Much has been written about the importance of remembering the lessons of history. Surely we should be able to recall the mistakes that led us to fascism, or to many of the other deplorable actions of our collective and individual pasts, so that we can use the past to avoid repeating previous errors in politics, social policy, and health care.
But, sadly, it appears that human nature benefits less from past mistakes than it ought to, perhaps because painful memories are painful. That said, we recognize that our ability to live our lives depends on our memory and our ability to make informed decisions. We understand that neurological disorders that are accompanied by profound memory loss make it impossible for some people to live and function completely in the world.
It is not surprising, therefore, that understanding the cellular, molecular and circuit mechanisms underlying memory and learning is one of the biggest challenges in neuroscience. But it is also interesting that the role of memory in our everyday lives is changing as we move into a technology-dominated universe in which we use phones and other devices to store and access information that we once kept in our heads. Perhaps this is progress, but I am not sure.
Those of us who teach undergraduate and graduate students daily confront the fact that our students often do not remember what they learn in class or read, even if they get almost perfect scores on their exams. Our students have seemingly moved storage from their brains to their phones or tablets.
What is more, they are completely convinced that because they can, in principle, access the world’s knowledge with a few key strokes, there is little reason for them to remember what they studied the previous semester, or read last month. I first discovered this when I would query my students if they had studied something in another class the year before, and 80 heads would shake “no”. Then I would check with the professor of that class only to discover it had been taught and these same students had answered exam questions on that exact topic!
My students’ failure to remember drives me to distraction. Although I rarely pull rank and give my students orders, I have started telling them that they are not allowed to forget what they studied last year or read last week. Of course I know that they are constantly accompanied by devices that access the cloud and can answer their queries.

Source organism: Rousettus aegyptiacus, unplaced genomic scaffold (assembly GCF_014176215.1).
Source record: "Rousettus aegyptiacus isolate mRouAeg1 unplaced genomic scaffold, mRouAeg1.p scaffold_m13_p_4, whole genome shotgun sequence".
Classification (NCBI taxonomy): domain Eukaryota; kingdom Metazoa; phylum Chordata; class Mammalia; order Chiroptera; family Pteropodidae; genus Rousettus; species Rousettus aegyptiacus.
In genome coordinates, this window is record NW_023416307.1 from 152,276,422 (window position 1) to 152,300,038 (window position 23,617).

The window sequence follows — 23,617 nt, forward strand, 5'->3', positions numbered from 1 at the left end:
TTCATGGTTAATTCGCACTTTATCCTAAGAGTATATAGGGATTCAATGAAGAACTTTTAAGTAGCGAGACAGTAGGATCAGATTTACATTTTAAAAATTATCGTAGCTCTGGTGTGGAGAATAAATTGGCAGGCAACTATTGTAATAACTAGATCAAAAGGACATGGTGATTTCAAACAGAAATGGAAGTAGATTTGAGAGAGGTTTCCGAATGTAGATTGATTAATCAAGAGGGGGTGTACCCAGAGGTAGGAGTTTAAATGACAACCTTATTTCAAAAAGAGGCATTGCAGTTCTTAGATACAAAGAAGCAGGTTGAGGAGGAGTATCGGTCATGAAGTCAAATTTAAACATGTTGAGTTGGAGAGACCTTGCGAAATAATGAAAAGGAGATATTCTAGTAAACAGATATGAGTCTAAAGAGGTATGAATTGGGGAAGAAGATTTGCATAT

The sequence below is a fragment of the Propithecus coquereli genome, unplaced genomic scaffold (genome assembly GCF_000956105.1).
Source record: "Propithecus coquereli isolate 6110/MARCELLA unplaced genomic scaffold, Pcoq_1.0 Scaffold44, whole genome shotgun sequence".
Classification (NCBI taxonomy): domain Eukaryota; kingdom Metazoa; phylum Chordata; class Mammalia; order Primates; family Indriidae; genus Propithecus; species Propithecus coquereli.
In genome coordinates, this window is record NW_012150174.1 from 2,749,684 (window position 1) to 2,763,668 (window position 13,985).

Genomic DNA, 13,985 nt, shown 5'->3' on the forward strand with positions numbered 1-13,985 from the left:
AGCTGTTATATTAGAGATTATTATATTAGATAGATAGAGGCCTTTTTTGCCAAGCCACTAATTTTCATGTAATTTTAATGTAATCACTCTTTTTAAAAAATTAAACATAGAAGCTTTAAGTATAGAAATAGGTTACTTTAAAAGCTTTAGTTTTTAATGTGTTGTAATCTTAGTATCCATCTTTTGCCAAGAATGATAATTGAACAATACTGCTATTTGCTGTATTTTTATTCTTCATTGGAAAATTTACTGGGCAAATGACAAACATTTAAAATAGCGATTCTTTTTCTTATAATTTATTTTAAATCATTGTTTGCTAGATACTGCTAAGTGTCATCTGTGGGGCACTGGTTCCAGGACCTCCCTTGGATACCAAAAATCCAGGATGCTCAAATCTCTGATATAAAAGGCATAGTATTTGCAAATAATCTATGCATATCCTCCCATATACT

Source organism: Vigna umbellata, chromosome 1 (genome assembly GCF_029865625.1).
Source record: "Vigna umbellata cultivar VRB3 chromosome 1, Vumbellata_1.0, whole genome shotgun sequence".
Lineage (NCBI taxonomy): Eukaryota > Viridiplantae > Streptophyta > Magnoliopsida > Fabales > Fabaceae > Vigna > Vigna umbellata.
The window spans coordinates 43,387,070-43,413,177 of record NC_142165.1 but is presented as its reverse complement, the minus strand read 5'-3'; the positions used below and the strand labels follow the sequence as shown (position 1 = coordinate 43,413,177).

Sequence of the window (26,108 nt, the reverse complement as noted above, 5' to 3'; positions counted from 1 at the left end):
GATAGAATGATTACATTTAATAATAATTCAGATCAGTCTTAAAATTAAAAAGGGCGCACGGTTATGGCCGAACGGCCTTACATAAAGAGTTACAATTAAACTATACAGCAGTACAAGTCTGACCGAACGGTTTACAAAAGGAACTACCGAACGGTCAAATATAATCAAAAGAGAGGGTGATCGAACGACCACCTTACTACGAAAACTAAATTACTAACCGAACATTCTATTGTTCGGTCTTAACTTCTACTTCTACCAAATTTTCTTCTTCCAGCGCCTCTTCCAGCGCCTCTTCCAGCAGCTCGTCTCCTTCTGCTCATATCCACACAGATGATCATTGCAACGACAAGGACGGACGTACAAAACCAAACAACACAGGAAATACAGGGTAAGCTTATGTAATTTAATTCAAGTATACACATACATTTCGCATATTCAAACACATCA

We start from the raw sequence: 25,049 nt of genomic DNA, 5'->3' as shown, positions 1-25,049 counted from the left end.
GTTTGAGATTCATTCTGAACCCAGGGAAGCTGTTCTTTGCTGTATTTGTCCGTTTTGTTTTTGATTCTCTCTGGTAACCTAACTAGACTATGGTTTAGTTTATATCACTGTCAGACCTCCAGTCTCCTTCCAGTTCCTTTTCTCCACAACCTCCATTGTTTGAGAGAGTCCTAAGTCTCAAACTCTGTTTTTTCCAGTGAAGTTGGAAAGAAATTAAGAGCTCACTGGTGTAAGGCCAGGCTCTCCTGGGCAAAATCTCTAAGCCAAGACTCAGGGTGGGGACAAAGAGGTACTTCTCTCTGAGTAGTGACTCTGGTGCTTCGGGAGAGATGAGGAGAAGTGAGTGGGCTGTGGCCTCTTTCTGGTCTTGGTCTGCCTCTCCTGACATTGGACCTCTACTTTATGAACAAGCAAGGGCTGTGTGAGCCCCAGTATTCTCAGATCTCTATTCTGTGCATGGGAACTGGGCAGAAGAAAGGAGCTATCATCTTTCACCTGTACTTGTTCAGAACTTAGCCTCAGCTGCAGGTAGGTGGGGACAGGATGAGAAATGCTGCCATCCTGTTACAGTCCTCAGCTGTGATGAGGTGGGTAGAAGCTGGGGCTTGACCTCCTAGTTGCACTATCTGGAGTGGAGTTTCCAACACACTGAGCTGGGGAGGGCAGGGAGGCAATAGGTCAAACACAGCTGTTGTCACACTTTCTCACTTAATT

So why do I care that students in 2017 don’t remember what they have learned? I just cannot get my head around students who don’t remember their own data. (That said, I have known senior investigators who felt it was easier to repeat an experiment than it was to retrieve the results of an experiment done years previously, and I find this equally incomprehensible.)
But the real reason I care so much about the scientist’s brain being an important storage device for experiments done, papers read and courses studied is that it is impossible to think creatively into the future without a sense of what is known.
We commonly say that we are looking for interdisciplinary and synthetic thinkers, who can make connections between disparate fields, and see new paths for discovery. I cannot imagine finding those creative leaders for the future among the legions of students who forget everything they have learned because they can “just look it up”. How does one know what to look up if one has forgotten so much?
When I was young I had an outstanding memory. At 16, I could remember the names and dates of all of the American Presidents, I knew all of the Amendments to the US constitution, and I learned biochemical pathways effortlessly. By the time I was a 4th year PhD student my memory was no longer as good as it was at 16. So, when I met Ted Bulloch, one of the greats in neuroscience, and I discovered that he seemed to remember every paper he had ever read, I asked how he did it.
“You just have to decide to remember,” he answered. I still remember how taken aback I was by his statement, because I thought that memory was automatic, and one had little control over it. I know full well that people differ greatly in their ability to remember, and I certainly don’t today have the memory I had when I was 16 or 25. But even so, I suspect that there is a deep message in what Ted said, and that we would all be better scientists if we remembered to remember more of what we learn about science.
It is impossible to reason with the forgotten, and every time we give ourselves permission to forget, we are forgoing the opportunity to make new and interesting connections between what has been discovered in the past in seemingly disparate domains of enquiry.